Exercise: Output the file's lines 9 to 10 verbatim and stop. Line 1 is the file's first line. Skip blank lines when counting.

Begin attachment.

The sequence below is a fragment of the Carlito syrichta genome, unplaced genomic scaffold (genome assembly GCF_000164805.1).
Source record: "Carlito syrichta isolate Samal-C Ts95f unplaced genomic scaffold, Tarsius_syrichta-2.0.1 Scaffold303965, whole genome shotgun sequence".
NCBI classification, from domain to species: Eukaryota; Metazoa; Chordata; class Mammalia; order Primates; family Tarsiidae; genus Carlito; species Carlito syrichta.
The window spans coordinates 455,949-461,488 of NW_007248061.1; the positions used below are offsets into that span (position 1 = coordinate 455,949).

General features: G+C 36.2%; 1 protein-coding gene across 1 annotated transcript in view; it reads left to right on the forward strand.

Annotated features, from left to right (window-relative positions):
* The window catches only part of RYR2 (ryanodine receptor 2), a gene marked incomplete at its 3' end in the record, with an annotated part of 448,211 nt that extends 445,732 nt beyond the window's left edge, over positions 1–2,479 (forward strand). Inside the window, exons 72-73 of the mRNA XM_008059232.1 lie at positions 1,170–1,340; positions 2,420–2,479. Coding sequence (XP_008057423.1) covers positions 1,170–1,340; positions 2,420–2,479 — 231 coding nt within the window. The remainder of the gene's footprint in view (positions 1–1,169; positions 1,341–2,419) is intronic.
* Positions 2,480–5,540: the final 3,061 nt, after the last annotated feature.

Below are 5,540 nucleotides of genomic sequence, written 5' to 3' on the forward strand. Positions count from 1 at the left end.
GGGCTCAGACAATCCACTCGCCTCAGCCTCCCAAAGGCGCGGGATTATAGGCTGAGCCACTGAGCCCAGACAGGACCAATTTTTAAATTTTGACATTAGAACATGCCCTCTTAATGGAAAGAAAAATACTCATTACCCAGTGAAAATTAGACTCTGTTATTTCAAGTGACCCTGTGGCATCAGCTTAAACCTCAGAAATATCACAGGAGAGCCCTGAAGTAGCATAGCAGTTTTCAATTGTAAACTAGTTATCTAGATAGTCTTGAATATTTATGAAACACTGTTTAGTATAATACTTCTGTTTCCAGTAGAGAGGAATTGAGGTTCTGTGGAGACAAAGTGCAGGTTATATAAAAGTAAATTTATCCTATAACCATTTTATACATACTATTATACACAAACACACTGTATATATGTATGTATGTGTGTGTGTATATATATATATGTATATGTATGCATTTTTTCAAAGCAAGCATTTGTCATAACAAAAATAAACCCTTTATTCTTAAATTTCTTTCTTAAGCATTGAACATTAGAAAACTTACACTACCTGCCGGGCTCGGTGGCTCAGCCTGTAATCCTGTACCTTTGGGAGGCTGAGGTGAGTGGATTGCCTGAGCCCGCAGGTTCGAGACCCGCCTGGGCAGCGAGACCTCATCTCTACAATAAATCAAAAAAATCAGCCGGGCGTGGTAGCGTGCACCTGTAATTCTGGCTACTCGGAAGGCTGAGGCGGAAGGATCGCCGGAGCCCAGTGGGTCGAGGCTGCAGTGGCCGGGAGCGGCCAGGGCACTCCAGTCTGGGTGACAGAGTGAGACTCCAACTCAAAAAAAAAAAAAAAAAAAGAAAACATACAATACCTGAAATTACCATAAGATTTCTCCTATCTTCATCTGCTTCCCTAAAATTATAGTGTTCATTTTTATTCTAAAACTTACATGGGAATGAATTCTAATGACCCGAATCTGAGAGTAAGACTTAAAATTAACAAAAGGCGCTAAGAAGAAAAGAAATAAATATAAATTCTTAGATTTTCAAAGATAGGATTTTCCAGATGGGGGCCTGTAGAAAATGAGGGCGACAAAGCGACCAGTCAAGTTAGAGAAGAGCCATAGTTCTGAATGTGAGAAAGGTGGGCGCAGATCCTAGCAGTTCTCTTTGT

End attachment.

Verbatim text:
Below are 5,540 nucleotides of genomic sequence, written 5' to 3' on the forward strand. Positions count from 1 at the left end.
GGGCTCAGACAATCCACTCGCCTCAGCCTCCCAAAGGCGCGGGATTATAGGCTGAGCCACTGAGCCCAGACAGGACCAATTTTTAAATTTTGACATTAGAACATGCCCTCTTAATGGAAAGAAAAATACTCATTACCCAGTGAAAATTAGACTCTGTTATTTCAAGTGACCCTGTGGCATCAGCTTAAACCTCAGAAATATCACAGGAGAGCCCTGAAGTAGCATAGCAGTTTTCAATTGTAAACTAGTTATCTAGATAGTCTTGAATATTTATGAAACACTGTTTAGTATAATACTTCTGTTTCCAGTAGAGAGGAATTGAGGTTCTGTGGAGACAAAGTGCAGGTTATATAAAAGTAAATTTATCCTATAACCATTTTATACATACTATTATACACAAACACACTGTATATATGTATGTATGTGTGTGTGTATATATATATATGTATATGTATGCATTTTTTCAAAGCAAGCATTTGTCATAACAAAAATAAACCCTTTATTCTTAAATTTCTTTCTTAAGCATTGAACATTAGAAAACTTACACTACCTGCCGGGCTCGGTGGCTCAGCCTGTAATCCTGTACCTTTGGGAGGCTGAGGTGAGTGGATTGCCTGAGCCCGCAGGTTCGAGACCCGCCTGGGCAGCGAGACCTCATCTCTACAATAAATCAAAAAAATCAGCCGGGCGTGGTAGCGTGCACCTGTAATTCTGGCTACTCGGAAGGCTGAGGCGGAAGGATCGCCGGAGCCCAGTGGGTCGAGGCTGCAGTGGCCGGGAGCGGCCAGGGCACTCCAGTCTGGGTGACAGAGTGAGACTCCAACTCAAAAAAAAAAAAAAAAAAAGAAAACATACAATACCTGAAATTACCATAAGATTTCTCCTATCTTCATCTGCTTCCCTAAAATTATAGTGTTCATTTTTATTCTAAAACTTACATGGGAATGAATTCTAATGACCCGAATCTGAGAGTAAGACTTAAAATTAACAAAAGGCGCTAAGAAGAAAAGAAATAAATATAAATTCTTAGATTTTCAAAGATAGGATTTTCCAGATGGGGGCCTGTAGAAAATGAGGGCGACAAAGCGACCAGTCAAGTTAGAGAAGAGCCATAGTTCTGAATGTGAGAAAGGTGGGCGCAGATCCTAGCAGTTCTCTTTGT